Phumla Williams. Picture: TREVOR SAMSON
Phumla Williams. Picture: TREVOR SAMSON

TRADE and Industry Minister Rob Davies has asked the National Consumer Commission to conduct an urgent investigation into the incorrect labelling of meat products, which has been a source of "alarm and panic" for consumers since it was revealed that some meat products such as mince and sausages have been adulterated with various kinds of unlabelled meat.

Acting Cabinet spokeswoman Phumla Williams said at a post-Cabinet media briefing on Thursday that the investigation was prompted because the issue "may have far and wide-ranging implications and impact on the broader consumer public".

The minister’s action arose out of the research findings of a study group at the University of Stellenbosch, which found donkey and other forms of meat were present in sampled products.

Section 29 of the Consumer Protection Act sets out the general standards for marketing goods and services and stipulates that parties in the supply chain must not market any goods or services in a manner that is likely to imply a false or misleading representation about them.

National Consumer Commission acting commissioner Ebrahim Mohamed said all stages of the supply chain could be held responsible for incorrect labelling and all would be subjected to the investigation. However, the commission would probably start with the retail industry.

He said the screening committee of the commission would decide on the scope of the investigation at a meeting on Thursday and the probe would begin immediately thereafter. He also noted that offenders could be ordered by the commission to comply by a certain deadline and if they failed to do so, a compliance notice could be issued. Again, if there is a failure to comply, the National Consumer Tribunal can impose administrative penalties.

The tribunal is also empowered to declare a particular type of conduct a prohibited practice, which entitles consumers to claim redress against offenders.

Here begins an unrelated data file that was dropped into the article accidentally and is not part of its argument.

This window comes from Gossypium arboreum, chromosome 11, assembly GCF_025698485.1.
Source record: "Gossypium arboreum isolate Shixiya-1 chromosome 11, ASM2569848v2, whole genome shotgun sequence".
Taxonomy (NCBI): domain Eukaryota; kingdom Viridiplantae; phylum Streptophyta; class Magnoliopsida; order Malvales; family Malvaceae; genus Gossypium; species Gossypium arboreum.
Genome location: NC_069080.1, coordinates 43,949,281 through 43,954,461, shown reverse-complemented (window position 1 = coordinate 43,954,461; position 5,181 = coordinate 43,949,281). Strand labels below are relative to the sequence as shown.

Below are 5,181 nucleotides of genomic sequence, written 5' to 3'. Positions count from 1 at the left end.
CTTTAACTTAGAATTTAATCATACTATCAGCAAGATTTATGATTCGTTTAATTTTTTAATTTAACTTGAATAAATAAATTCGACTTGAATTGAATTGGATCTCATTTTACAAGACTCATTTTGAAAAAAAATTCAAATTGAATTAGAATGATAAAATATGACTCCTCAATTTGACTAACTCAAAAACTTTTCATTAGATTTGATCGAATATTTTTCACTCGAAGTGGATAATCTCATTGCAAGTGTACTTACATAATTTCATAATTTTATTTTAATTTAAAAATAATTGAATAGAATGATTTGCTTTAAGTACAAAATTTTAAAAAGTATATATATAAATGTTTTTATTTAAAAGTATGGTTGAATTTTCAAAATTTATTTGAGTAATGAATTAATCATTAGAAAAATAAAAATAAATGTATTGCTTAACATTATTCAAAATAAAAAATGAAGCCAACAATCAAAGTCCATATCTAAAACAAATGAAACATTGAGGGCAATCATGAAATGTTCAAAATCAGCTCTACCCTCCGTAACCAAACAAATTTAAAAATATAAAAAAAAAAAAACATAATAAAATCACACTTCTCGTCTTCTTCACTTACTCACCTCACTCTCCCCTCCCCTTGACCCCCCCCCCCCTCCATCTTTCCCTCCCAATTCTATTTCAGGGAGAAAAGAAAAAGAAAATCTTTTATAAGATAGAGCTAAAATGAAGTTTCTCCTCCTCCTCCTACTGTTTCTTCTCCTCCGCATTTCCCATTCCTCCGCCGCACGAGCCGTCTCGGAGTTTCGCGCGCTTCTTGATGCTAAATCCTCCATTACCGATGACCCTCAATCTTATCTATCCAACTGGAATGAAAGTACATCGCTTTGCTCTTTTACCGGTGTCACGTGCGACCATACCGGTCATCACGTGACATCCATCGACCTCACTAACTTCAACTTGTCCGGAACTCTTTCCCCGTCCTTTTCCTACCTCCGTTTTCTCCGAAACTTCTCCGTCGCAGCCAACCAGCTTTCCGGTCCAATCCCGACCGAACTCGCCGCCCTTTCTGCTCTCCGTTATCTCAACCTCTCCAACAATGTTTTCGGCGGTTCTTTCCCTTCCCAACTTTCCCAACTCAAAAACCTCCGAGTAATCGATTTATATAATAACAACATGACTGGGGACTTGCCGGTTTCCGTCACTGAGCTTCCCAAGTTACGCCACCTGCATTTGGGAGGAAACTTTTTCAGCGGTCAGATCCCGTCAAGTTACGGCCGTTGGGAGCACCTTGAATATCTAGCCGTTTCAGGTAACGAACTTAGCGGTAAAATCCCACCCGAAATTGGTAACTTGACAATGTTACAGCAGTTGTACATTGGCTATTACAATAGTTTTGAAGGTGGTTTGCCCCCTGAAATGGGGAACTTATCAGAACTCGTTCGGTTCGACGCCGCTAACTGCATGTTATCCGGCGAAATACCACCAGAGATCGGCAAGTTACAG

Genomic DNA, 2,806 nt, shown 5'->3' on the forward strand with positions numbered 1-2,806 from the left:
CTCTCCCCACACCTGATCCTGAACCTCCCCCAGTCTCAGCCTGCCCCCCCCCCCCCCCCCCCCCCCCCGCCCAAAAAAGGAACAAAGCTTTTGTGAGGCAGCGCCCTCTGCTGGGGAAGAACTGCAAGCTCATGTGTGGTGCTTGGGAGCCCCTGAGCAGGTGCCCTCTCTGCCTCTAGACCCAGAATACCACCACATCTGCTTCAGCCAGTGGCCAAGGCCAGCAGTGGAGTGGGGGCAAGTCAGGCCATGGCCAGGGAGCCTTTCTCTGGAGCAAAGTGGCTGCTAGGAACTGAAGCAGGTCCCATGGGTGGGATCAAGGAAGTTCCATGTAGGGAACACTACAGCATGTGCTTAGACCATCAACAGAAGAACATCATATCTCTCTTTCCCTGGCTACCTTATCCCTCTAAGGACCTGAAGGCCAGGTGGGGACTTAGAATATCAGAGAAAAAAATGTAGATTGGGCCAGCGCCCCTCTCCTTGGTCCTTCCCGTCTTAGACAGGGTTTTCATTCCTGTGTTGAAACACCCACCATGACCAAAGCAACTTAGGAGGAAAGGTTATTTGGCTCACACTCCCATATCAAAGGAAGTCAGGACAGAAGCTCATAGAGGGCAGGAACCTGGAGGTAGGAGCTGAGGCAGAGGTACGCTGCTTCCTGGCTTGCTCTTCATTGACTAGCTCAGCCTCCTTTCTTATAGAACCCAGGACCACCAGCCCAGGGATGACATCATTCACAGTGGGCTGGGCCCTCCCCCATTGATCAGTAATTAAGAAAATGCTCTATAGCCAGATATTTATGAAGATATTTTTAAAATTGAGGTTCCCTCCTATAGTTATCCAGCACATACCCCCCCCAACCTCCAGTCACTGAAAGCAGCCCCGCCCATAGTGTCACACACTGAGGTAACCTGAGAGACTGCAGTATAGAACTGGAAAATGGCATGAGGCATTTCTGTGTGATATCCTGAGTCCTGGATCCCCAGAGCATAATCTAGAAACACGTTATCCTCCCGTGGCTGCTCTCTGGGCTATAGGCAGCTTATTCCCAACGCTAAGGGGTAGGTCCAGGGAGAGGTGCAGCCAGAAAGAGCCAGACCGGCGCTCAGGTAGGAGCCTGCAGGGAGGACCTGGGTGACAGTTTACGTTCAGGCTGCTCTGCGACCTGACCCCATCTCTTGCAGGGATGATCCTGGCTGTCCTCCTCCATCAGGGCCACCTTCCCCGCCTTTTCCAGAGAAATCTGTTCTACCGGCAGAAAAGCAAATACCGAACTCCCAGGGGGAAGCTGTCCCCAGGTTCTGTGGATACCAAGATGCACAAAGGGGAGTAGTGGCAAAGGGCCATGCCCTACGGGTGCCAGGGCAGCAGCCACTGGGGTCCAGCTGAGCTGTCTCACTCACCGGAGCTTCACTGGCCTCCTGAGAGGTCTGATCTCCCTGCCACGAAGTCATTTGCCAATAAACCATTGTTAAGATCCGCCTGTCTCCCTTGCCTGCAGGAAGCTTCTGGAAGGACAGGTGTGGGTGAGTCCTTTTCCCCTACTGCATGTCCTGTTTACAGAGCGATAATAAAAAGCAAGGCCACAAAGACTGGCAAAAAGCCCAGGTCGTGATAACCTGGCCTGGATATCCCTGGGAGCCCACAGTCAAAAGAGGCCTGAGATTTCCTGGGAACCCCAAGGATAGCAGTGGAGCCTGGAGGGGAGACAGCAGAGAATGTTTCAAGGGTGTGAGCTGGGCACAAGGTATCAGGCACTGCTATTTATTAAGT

Mr Mohamed said the commission hoped to finish the investigation as soon as possible.

Other feedback

With regards to energy, the Cabinet also approved the publication of the draft revised strategic stocks policy for crude and refined products and a draft strategic stocks implementation plan for public comment. The policy and implementation plan makes recommendations on the stockholding levels South Africa should maintain.

"This presents the opportunity to capture energy efficiency and sustainable energy development as a key resource required to meet the demands of a developing country," Ms Williams said.

The Cabinet was "encouraged" by the continued increase in companies investing more in research and development, particularly science and innovation projects. The progress emerged from the 2011-12 report of the research and development tax incentive programme was submitted to the Cabinet this week. The incentives under section 11D of the Income Tax Act aim to encourage investment in scientific and technological research and development activities.

The report will be submitted to Parliament.

The Cabinet welcomed the commitment by stakeholders in the mining industry for a framework for peace and stability, and encouraged other stakeholders to participate in the process, which it heralded as a "positive step towards restoring stability" in the industry.